The seal 30 is provided with a projection 29 which extends between the lip 38 of the cap 36 and the cylindrical portion 14 of the housing 12. The projection 29 of the seal 30 projects beyond the lip 38 such that when the valve 10 is fully opened, the projection 29 is compressed against a ledge 15 provided on the inner surface of the cylindrical portion 14.
As shown in FIG. 1, the external sides of the cap 36 are inclined from the lip 38 towards the axis of the boss 33 in order to facilitate compression and retention of the seal 30. However, it is possible for the seal 30 to be replaced by a number of "V" ring seals stacked one on top of one another and in such an arrangement the sides of the cap 36 need not be inclined. If "V" ring seals are employed, spring means (not shown) may advantageously be provided between the lip 38 and the seals. A suitably shaped seal receiving cup may be provided on the inner surface on the piston 18.
The seal 30, or the above-described alternative seals, may be made of PTFE in order to provide a long service life and minimal maintanance. Seals made from such material benefit from being maintained in a state of tension and are thus particularly suitable for the present application.
Use of the cap 36 to retain the seal 30 facilitates the use of seals of different characteristics to be employed in accordance with the specific fluid, temperature, pressure or other parameters of operation of the valve. Also, since the seal 30 bears on the inner rather than the outer surface of the cylindrical portion 14 of the housing 12, the valve 10 is particularly suitable for low temperature or cryogenic applications.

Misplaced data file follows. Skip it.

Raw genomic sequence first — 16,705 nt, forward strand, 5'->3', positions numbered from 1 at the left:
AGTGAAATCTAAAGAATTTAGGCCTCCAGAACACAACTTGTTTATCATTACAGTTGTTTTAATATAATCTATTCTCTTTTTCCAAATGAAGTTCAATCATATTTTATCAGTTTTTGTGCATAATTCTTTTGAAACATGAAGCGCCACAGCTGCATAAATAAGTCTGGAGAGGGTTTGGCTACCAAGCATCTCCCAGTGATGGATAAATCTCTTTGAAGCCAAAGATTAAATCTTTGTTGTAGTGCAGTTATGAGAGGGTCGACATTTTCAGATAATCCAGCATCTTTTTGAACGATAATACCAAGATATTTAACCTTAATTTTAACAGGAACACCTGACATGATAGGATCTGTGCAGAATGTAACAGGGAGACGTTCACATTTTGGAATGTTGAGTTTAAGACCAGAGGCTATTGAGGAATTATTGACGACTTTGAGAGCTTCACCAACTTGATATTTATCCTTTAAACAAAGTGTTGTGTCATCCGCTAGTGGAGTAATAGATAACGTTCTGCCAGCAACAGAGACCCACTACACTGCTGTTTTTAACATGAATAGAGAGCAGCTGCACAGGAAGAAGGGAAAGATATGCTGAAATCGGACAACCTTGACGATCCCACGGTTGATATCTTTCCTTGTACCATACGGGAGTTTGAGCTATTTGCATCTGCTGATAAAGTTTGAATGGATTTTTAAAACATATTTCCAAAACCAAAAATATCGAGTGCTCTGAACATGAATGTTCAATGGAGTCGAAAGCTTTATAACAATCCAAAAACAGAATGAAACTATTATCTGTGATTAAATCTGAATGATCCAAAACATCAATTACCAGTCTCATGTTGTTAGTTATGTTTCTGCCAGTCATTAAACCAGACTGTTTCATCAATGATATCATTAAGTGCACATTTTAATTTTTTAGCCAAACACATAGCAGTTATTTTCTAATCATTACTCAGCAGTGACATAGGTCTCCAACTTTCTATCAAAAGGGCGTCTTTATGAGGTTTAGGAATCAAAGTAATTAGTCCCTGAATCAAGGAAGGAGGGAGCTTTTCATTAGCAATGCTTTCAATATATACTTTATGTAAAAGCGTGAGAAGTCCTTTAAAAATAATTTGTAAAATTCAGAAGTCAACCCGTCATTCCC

A bellows 24 is provided co-axially with and surrounding the cylindrical portion 14 of the housing 12. One end of the bellows 24 is secured to the periphery of the piston 18 and the other end of the bellows 24 is secured to the housing 12. An external cover 26 is provided which fits over and encloses both the piston 18 and the bellows 24 and which is secured to the housing 12. The cover 26 may either be welded to the housing 12 or may be threadedly engaged therewith in which case a seal 27 is provided in order to ensure a fluid tight engagement. The connection of the bellows 24 to the piston 18 and to the housing 12 are fluid-tight. The piston 18 is axially slidable within the cover 26 and a seal 28 provided on the circumference of the piston 18 ensures a fluid tight seal with the cover 26.